The supply curve SS in the above diagram indicates the quantities of the factor available at various prices. It shows the transfer earnings of different factor units, for example, the transfer earning of A unit of the factor is AQ, whereas the price is OP. Therefore, the surplus or economic rent is HQ. In the same manner, the other units earn surplus or rent. It is assumed all factor units are equally useful for this industry. Hence the price of all factor units in the industry will be the same, i.e., OP. The supply curve cuts the demand curve DD at point N. The transfer earnings of each factor unit are less than the price OP, except for G unit of the factor. Total earnings are equal to OGNP and the total transfer earnings are equal to OGNS. PNS represents the surplus or economic rent.

(c)   Inelastic Supply: When the elasticity of supply of factors of production is absolutely inelastic, it means that it is the case of supply of land for the community as a whole. The supply of land for community is fixed and it cannot be increased or decreased whatever the price is offered. That is why the land has no supply price:

Text Box: Price of Land

In the above diagram, SS’ is the supply curve and DD’ is the demand curve. Both the curves intersect at point R. SS’ is a vertical straight line indicating the perfectly inelastic supply of land. OP represents the factor price, i.e., the price of land. Even if the price of the use of land is zero, the supply of land will remain the same. This means that from the point of view of the community as a whole, the transfer earnings are zero, since the land cannot be transferred to any other place.

The total earnings of land is equal to OPRS. Since in this situation the transfer earnings of land are equal to zero, the entire earning of land, i.e., OPRS, is economic rent. From the point of community as a whole, there are two alternatives, viz., either the land should be cultivated or it should be kept idle. Hence, for the community, the transfer earnings of land are zero and whatever earnings are made in any use thereof constitute its rent or surplus.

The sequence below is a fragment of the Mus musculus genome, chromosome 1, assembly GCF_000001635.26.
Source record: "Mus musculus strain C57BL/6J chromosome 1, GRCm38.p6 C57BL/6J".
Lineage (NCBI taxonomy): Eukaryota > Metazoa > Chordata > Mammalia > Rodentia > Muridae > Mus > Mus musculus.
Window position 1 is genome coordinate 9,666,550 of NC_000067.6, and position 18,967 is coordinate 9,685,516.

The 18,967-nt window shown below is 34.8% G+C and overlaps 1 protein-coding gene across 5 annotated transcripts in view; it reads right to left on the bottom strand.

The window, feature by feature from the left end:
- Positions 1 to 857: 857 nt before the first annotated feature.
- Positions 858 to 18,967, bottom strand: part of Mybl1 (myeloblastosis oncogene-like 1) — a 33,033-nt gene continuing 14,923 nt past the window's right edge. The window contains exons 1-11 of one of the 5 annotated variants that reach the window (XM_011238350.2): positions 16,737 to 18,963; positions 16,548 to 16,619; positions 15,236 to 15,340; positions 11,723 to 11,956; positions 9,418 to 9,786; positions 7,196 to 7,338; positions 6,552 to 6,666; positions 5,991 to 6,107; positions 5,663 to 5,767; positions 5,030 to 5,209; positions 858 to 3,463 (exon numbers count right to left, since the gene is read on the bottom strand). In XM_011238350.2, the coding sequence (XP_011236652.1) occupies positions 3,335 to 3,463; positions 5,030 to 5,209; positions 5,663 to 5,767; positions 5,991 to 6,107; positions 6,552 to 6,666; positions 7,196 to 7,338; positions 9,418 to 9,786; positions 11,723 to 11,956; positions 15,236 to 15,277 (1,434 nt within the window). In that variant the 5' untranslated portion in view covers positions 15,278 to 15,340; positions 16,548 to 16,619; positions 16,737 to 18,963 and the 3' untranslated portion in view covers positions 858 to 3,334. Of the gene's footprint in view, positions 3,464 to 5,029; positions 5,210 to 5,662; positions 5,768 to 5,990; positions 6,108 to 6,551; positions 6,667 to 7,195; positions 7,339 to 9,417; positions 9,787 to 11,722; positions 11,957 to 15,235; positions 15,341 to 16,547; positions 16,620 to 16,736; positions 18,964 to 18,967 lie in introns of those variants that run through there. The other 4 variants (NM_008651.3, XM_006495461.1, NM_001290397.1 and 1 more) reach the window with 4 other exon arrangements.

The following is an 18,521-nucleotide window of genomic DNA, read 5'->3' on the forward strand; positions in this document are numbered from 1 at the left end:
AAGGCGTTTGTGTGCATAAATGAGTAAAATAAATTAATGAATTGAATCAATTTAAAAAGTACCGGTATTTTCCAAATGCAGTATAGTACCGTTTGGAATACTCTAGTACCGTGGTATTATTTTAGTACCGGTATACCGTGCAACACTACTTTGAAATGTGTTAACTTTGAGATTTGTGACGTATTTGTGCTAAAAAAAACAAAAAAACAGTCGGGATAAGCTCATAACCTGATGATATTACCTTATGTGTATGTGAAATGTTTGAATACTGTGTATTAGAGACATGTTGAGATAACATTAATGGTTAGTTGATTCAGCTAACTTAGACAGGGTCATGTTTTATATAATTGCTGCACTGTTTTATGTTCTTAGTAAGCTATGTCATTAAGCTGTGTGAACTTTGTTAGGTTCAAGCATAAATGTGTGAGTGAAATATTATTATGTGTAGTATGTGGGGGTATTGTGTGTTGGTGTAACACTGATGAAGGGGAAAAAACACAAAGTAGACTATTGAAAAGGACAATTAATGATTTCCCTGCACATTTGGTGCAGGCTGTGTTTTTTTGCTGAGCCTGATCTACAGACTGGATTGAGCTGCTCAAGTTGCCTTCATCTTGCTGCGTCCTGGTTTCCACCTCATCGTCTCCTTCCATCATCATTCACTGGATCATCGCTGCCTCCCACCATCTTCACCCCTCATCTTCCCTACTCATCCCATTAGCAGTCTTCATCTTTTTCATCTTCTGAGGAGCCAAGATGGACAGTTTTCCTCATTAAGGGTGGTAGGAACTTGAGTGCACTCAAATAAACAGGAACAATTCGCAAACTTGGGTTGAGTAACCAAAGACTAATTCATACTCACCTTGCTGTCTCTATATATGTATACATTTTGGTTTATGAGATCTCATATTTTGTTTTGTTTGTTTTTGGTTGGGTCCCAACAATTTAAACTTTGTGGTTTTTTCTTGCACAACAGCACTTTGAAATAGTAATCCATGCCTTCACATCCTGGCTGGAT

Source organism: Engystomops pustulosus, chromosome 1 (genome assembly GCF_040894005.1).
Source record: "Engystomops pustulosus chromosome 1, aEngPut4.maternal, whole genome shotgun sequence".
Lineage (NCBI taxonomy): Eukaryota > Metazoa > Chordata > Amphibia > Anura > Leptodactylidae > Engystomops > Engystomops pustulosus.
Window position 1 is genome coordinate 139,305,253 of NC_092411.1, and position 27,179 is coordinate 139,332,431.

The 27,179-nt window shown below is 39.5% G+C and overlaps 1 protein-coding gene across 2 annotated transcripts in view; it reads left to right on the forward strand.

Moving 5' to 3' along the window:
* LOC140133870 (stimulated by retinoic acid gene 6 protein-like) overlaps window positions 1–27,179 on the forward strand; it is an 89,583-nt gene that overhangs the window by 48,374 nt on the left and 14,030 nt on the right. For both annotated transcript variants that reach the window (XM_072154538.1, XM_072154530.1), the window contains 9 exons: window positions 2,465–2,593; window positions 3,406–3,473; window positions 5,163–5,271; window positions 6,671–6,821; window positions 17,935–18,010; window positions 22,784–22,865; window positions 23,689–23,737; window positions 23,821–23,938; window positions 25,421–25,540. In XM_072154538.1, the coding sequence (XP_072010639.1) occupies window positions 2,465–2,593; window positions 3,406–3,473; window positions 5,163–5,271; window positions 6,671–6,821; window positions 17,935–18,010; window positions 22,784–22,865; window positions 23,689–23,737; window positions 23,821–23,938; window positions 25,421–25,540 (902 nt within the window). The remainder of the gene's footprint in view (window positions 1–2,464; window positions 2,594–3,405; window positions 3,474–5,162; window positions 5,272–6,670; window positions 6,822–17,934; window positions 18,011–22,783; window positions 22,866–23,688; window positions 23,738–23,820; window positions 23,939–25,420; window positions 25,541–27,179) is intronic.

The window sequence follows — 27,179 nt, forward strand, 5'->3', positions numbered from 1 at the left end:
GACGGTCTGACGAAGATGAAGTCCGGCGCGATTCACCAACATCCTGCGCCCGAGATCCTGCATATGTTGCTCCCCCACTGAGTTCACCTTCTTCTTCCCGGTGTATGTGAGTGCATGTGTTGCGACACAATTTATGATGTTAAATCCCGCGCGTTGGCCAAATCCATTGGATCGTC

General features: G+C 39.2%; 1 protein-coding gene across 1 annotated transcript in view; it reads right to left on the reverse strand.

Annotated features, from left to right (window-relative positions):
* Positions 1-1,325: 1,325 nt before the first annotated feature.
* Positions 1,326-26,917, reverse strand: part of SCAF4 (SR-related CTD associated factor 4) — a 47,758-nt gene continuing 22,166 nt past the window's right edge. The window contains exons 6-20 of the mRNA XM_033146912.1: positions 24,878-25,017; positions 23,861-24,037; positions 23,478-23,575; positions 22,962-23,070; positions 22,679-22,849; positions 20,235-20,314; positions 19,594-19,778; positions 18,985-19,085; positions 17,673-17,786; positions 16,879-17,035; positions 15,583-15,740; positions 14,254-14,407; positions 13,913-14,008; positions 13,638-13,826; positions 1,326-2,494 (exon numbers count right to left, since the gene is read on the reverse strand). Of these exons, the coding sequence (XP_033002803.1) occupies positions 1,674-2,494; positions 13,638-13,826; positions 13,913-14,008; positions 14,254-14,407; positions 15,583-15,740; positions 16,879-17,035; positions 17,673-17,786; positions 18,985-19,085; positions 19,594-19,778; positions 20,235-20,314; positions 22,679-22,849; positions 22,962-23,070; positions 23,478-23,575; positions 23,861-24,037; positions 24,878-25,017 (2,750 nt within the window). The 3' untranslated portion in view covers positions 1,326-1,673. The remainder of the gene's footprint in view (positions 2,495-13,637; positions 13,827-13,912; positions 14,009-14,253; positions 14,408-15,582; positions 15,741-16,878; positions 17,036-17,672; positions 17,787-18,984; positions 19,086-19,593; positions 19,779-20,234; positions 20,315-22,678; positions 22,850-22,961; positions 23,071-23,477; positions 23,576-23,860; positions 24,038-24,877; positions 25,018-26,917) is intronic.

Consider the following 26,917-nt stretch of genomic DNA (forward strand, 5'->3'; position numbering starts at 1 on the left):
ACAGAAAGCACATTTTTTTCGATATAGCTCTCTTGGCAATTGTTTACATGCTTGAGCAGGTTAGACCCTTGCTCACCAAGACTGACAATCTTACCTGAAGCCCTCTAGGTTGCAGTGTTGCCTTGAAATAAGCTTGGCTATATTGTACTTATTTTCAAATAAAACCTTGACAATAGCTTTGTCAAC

Quasi Rent:
The concept of ‘Quasi-Rent’ was first introduced in Economics by Professor Marshall. According to him, quasi-rent is the surplus earned by the instruments of production other than land. The term ‘Rent’ is applied to income from land and other free gifts of nature, and ‘Quasi-Rent’ to the income derived from machines and appliances with the help of human efforts. It is earned during the period when their supply cannot be increased in response to the increase in demand. It is a short-term concept.

The basis of distinction between rent and quasi-rent is the fact that the supply of land is fixed forever, and the other instruments of production, i.e., building, machines, etc, is fixed temporarily and can be altered after some time. Thus, the quasi-rent is a temporary surplus. With the increase in the supply of other instruments of production, i.e., buildings, machines, etc., it disappears. The earnings from such durable goods like machines must, in the long run, equal the prevailing rate of interest. Temporarily, however, due to shortage, they may yield surplus earnings which are called ‘quasi-rent’.

Quasi-rent has also been defined as the excess of total earnings in the short run over the total variable cost:

Quasi Rent = Total Revenue Total Variable Cost

Text Box: Price of Machine